Liberia needs a proper system
If Liberians refuse to erect a proper system in place that promotes the minimization of corruption and mismanagement of public funds by government institutions, and individuals, there will come a time when the value of the entire country will be seen as a large valueless land suited on the west coast of Africa with some polluted bodies of waters and nothing else. To have no system in place in any country is to have no respect for rule of law. To have no respect for rule of law is to believe in lawlessness. And where there is lawlessness, there is always corruption - Bernard Gbayee Goah

Solving problems in the absence of war talks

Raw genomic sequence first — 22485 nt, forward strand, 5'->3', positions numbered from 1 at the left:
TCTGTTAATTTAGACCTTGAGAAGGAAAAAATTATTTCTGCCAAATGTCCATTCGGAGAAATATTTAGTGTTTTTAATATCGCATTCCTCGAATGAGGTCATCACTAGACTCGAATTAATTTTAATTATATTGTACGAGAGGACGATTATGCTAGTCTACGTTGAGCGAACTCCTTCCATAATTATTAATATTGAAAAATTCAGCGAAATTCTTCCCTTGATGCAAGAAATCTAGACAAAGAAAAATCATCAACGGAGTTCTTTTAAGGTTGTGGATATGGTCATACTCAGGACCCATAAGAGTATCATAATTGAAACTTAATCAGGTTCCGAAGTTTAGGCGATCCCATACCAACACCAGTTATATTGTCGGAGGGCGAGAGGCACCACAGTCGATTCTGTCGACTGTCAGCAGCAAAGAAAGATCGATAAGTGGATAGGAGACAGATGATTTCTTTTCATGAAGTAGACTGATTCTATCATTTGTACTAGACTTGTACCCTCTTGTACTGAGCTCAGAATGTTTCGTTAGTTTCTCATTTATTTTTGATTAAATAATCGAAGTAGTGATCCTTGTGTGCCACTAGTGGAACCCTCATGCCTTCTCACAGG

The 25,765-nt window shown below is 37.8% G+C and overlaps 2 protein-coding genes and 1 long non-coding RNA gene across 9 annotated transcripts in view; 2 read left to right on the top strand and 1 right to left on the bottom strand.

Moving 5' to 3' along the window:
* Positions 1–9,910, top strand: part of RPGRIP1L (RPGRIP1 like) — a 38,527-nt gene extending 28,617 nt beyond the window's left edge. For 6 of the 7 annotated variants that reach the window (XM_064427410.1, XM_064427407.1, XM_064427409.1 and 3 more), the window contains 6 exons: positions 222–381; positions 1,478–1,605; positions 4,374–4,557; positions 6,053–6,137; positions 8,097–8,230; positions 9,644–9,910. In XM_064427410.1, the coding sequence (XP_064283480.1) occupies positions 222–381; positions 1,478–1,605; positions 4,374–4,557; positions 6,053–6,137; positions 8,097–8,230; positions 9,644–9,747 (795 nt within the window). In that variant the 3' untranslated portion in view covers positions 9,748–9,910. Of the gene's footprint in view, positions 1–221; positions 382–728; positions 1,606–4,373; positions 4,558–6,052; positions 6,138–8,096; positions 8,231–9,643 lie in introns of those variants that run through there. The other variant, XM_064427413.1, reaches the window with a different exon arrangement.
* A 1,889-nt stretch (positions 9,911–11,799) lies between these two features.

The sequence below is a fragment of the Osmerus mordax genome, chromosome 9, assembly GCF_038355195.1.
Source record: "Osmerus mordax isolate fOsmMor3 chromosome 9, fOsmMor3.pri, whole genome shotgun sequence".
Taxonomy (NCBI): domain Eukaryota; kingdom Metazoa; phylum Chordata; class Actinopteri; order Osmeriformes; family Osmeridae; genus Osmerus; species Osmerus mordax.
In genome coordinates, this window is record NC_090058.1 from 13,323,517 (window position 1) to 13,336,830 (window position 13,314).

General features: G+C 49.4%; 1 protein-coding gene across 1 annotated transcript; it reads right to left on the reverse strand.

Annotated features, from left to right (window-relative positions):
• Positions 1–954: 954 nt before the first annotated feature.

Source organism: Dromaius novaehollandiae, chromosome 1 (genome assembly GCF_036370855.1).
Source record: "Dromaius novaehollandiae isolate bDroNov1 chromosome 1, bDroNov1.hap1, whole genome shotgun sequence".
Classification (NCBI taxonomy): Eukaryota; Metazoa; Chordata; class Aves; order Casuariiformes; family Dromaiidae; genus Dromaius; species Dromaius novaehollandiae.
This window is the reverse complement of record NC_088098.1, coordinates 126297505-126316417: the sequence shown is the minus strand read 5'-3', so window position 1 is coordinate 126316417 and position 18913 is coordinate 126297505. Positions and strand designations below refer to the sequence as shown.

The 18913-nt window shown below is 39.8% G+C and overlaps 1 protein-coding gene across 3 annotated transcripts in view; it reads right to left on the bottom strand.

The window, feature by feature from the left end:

As political instability continues to increase in Africa, it has become abundantly clear that military intervention as a primary remedy to peace is not a durable solution. Such intervention only increases insecurity and massive economic hardship. An existing example which could be a valuable lesson for Liberia is Great Britain, and the US war on terror for the purpose of global security. The use of arms whether in peace keeping, occupation, or invasion as a primary means of solving problem has yield only little results. Military intervention by any country as the only solution to problem solving will result into massive military spending, economic hardship, more fear, and animosity as well as increase insecurity. The alternative is learning how to solve problems in the absence of war talks. The objective of such alternative must be to provide real sustainable human security which cannot be achieved through military arm intervention, or aggression. In order to achieve results that will make the peaceful coexistence of all mankind possible, there must be a common ground for the stories of all sides to be heard. I believe there are always three sides to every story: Their side of the story, Our side of the story, and The truthBernard Gbayee Goah